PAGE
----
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Many years ago when I made wine from grapes and lugs were 42 pounds, not 36, we could bank on about 3 gallons of finished wine per lug, net. That worked out to about 14 pounds per gallon of finished wine.
 

pkm925

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Others have already said it but ..

Your yield of juice depends on the grape and the conditions the grape was harvested under. Grape variety 'x' may yield one quantity while variety 'y' may yield something else. Weather conditions at or around harvest time also plays a role.

One important thing, especially if you are making red wine, is to have a good idea of how much 'must' you are dealing with (maybe as important as final yield) as this will effect how much stuff you need to use to aid your fermentation (initial SO2, yeast, yeast food, etc.).

from MoreWine's web site ...
100 lbs of fresh fruit
= 8 -10 gal must
= 5 - 6 gal finished wine
 

Scooter68

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I assume that for figuring all this out the weights do not include stems - When you talk about a lug is that a lug before de-stemming?
 

JohnT

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And I would think you are absolutely correct. Stems, seeds, spiders , leaves. Whatever is in that lug.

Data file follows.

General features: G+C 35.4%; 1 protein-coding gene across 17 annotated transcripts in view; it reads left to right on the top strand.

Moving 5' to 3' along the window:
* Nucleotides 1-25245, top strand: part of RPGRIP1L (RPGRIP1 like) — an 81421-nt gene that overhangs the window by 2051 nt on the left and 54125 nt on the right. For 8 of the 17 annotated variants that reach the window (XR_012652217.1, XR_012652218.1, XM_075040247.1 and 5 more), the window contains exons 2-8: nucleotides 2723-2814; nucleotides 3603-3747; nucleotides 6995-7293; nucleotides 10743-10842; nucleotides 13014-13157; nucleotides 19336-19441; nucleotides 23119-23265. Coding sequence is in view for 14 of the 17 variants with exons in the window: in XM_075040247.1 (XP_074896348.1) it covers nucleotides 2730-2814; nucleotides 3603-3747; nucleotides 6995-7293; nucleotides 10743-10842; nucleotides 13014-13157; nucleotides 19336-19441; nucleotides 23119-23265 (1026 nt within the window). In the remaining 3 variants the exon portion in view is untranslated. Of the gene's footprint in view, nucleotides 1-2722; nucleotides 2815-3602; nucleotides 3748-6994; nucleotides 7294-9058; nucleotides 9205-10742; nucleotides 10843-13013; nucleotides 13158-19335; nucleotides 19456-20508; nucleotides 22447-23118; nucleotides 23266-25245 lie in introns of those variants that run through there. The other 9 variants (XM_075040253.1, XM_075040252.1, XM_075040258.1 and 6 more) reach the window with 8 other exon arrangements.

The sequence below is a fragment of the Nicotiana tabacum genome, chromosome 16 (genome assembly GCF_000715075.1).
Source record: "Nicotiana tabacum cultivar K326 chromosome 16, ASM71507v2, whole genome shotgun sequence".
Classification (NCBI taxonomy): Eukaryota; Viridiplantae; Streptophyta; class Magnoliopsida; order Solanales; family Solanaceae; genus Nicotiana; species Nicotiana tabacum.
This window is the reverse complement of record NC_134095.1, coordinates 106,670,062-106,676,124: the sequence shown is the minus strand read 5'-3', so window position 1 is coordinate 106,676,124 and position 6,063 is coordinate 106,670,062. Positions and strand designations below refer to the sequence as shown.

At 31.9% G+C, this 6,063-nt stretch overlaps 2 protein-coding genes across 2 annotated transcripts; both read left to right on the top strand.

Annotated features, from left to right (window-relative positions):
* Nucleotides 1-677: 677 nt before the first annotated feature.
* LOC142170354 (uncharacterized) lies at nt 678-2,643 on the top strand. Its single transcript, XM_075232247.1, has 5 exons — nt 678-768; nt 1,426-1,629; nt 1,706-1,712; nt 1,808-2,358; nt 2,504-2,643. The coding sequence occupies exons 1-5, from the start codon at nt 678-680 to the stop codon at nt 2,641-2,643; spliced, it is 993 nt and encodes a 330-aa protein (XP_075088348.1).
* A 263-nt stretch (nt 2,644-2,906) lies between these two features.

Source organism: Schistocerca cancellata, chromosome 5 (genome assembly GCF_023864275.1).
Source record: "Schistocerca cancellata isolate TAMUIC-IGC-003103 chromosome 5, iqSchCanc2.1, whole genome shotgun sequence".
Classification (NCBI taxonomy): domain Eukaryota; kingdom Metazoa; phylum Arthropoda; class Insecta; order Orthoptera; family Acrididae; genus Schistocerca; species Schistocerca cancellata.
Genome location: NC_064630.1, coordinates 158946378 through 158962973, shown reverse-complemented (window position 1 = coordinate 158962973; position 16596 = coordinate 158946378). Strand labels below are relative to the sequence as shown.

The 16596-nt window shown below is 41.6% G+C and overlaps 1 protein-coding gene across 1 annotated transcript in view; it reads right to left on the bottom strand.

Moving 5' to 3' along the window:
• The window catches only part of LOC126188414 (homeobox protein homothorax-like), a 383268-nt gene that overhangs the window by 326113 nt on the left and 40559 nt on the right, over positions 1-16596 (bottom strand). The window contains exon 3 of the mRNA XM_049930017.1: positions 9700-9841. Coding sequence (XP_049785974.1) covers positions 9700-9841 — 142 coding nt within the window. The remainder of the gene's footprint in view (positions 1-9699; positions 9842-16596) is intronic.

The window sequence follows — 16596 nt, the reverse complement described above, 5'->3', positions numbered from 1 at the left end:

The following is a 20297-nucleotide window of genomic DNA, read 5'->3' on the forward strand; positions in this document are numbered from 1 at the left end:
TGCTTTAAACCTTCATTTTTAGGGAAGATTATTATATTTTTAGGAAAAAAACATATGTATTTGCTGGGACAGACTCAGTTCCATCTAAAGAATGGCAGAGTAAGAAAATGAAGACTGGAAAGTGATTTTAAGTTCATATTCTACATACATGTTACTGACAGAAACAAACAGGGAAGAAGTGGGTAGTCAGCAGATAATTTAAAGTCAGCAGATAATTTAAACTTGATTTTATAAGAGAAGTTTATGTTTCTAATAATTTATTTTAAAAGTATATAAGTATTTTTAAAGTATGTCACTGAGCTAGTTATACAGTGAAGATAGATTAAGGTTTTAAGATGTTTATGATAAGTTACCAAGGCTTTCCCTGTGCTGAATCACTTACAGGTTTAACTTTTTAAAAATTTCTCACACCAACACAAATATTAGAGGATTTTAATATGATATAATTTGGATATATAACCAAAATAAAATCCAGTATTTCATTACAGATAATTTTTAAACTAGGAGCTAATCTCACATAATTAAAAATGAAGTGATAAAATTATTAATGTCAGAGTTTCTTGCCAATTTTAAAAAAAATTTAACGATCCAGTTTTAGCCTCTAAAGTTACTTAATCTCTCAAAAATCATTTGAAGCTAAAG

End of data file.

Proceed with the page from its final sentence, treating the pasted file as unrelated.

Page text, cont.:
The weight of the stems and leaves do not amount to a whole heck of a lot. A full garbage can of stems could not amount to more than a pound of two.
 

milant

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Thank you so very much for all the responses. I figured that there would be a lot of different answers and a lot of "well, that depends" answers. :) Bottom line is that I'm looking to do this for the first time (all kits up to know) and the local vineyard will sell 50lbs or 100lbs and will crush for me if I so choose. Considering that I'm geared up for 6 gallon batches, if figure I'd go with 100lbs of grapes and see what happens. Merlot most likely - we wine goes, it's a forgiving grape.

One thing is for sure - I'll have more questions for you guys and we get closer to the harvest time. :)
Milan